Color coding the vineyard: pink for missing vines, black for two-year or older wood and green for year old canes.
It was a glorious early Spring day and I had the good fortune to spend much of it in the vineyard. Between classes I raked beneath the rows of our Viognier block to neaten it up; hoping to finish that block tomorrow morning. The afternoon was in the Stan Clarke Vineyard and our newest addition, which we unofficially call the Myles Anderson Vineyard.
We pruned last quarter, earlier in the week the trimmings were mowed over.
Winter kill a few years ago left this gap – planning to fill it in a couple of weeks.
Today we took colored tape to the vineyard: pink to designate missing vines, black to secure cordons over two years old to the support wires and green tape to secure the younger canes to the support wires. A few years ago we had a very cold Autumn, freezing several of the Merlot vines completely and some back to the ground. We plant with self rooting stock so the latter ones grew back on their own. Cuttings taken the following year are now rooted and will be planted where the pink tape indicates a missing vine.
Black tape on a two-year old cordon extension.
Securing the regrowth and extensions of cordons to fill the gaps along the row, bending the younger cordons back toward the wire and replacing damaged tape on older cordons is done with black tape. Once around, overlapping the tape a bit to be sure it sticks to itself is all it takes. Too much or too tight and the tape constricts the cordon over time, which is unhealthy.
Young vines tied to the wires last year with green tape.
There is a bit of give to the tape, but the weather eventually makes it brittle, which is why it occasionally needs replacing.
Green tape, loosely tied to keep the young cordon along the support wire. Sometimes it helps keep a new trunk vertical by supporting it against a metal post or a second trunk bent in the opposite direction.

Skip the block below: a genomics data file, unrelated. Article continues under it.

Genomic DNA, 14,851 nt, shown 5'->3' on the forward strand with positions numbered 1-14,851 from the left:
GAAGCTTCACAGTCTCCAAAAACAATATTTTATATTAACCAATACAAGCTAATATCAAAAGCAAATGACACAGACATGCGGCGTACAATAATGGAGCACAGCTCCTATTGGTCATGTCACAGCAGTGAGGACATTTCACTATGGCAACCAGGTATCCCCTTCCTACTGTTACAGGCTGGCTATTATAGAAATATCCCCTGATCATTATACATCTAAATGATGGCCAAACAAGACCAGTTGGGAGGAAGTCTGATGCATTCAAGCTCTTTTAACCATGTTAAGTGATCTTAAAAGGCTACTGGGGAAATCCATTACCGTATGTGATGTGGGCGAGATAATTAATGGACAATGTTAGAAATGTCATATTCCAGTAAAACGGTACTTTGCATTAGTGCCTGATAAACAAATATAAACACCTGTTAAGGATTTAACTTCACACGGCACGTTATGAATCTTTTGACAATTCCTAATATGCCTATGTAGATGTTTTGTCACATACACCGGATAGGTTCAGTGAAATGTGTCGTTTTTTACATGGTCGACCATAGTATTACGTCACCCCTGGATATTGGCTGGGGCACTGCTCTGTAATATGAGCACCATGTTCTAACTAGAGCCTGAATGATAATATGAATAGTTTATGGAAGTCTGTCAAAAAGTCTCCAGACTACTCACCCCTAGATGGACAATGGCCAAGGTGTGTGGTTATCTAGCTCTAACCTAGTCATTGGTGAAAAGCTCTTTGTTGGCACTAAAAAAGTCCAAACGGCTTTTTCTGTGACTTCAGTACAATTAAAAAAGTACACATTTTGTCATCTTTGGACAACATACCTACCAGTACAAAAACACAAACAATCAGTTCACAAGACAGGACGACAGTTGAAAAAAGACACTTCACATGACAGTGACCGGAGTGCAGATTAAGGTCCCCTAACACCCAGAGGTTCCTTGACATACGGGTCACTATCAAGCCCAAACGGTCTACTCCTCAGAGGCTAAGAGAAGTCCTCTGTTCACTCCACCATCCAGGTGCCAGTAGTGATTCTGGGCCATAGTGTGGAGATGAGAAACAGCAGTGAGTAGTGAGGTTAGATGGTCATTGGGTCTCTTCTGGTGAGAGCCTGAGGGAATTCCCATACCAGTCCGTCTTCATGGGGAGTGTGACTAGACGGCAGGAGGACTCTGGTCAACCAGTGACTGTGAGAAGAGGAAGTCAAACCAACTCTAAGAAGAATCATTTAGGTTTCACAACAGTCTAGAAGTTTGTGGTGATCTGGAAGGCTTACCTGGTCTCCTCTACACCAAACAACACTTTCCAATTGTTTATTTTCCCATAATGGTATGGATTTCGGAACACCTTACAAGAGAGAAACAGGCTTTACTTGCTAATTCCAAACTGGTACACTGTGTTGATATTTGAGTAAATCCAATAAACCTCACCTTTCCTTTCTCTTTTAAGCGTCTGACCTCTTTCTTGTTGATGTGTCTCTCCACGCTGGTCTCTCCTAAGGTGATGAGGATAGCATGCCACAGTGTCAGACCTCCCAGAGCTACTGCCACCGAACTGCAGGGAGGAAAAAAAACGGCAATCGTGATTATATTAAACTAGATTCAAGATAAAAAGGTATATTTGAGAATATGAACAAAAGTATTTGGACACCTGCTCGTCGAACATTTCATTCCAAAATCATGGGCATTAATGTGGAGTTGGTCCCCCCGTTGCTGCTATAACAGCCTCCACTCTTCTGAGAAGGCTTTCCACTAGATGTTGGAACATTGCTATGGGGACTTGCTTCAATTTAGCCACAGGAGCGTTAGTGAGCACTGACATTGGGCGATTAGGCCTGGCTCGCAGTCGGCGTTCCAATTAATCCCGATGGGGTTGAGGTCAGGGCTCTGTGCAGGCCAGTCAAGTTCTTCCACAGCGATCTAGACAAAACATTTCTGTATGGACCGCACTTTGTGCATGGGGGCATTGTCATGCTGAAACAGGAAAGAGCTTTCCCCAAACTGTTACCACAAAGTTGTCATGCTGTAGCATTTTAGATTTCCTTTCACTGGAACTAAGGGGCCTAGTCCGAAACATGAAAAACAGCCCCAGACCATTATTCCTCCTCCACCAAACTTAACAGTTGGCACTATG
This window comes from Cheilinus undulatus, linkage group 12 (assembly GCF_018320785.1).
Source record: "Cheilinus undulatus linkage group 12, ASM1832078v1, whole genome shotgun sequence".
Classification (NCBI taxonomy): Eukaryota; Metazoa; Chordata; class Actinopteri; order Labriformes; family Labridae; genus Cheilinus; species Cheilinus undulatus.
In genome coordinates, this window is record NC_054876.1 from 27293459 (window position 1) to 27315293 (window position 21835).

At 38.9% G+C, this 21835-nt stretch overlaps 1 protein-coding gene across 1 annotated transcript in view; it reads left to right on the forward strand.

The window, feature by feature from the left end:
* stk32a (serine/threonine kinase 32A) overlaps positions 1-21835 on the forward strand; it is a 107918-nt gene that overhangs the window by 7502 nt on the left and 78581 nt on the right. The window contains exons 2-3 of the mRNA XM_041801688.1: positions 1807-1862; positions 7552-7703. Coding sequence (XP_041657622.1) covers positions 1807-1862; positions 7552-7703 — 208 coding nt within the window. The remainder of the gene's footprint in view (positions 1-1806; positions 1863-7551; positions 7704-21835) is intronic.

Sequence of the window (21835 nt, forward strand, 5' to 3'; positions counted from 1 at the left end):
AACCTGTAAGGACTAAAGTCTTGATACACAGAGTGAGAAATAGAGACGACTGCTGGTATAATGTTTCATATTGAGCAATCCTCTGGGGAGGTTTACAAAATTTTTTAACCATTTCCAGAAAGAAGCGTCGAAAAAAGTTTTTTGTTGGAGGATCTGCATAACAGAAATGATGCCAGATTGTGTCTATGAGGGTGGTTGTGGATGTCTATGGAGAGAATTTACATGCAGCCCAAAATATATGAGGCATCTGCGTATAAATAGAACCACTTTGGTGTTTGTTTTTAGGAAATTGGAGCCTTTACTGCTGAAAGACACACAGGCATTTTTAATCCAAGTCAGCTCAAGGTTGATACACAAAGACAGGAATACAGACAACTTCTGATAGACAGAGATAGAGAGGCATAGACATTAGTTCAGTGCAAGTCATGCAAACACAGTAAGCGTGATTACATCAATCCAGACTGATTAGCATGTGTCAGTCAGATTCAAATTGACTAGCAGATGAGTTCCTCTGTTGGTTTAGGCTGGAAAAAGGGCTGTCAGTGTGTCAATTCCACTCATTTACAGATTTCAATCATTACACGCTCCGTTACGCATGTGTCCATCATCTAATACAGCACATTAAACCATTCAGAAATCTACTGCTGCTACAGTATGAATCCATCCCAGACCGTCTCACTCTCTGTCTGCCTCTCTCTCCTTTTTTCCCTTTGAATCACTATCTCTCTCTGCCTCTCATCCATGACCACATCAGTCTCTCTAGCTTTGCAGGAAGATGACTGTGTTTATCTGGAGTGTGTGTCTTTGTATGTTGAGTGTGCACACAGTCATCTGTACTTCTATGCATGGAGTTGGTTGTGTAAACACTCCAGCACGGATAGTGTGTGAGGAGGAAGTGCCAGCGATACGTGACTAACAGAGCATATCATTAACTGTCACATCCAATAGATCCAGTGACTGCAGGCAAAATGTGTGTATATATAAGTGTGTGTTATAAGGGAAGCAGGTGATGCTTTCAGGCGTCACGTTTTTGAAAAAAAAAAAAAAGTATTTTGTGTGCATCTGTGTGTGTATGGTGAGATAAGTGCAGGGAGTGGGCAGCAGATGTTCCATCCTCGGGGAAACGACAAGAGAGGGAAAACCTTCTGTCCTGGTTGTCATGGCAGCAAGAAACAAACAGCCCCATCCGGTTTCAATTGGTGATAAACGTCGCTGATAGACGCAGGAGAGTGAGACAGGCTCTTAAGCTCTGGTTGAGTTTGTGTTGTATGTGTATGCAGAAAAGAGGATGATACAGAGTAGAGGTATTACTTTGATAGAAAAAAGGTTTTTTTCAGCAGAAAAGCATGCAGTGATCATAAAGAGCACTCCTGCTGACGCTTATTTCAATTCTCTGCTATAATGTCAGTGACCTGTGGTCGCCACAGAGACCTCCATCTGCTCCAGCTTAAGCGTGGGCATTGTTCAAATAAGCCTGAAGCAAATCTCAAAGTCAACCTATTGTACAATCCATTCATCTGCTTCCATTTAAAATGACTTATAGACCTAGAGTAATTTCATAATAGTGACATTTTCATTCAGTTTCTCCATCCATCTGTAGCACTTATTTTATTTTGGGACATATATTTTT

Bending open the metal tab that keeps the mid-wire in place.
Once all the tape was on we had to loosen the mid-wires and remove them from their supports. The wires will hang below the spurs until we have canes long enough to support inside them. Then we will gently replace the wire in the supports, secure the tabs to keep them there and tighten the wires to create the vertical lift desired. There is a top wire that will eventually have to be loosened to contain the longer cane growth up as well.
The mid-wire hangs below the spurs until this year’s canes grow long enough to top the mid-wire.
Weeping pruning wound – a very good sign of health.
Early next week we will be turning on the irrigation water, flushing out the system and checking each emitter to be sure it is functioning. Our plethora of rain in the last month has been a boon; several of the pruning wounds are beginning to weep, which is healthy. This indicates the vascular system that brings nutrition and water from the roots throughout the plant is functioning. That weeping also keeps germs out of the fresh wounds – much like cuts we get seep to keep germs out of our bodies.
Bird netting clips from last fall fading in the sun.
Locally we don’t have bud break, but there are vineyards north-west of us that have reached that milestone this year. We will keep busy all quarter with the unfolding needs of our plant charges. Last fall we came into the vineyard to clip netting, harvest and then put the vineyard to bed after harvest; it is good to complete the cycle this season.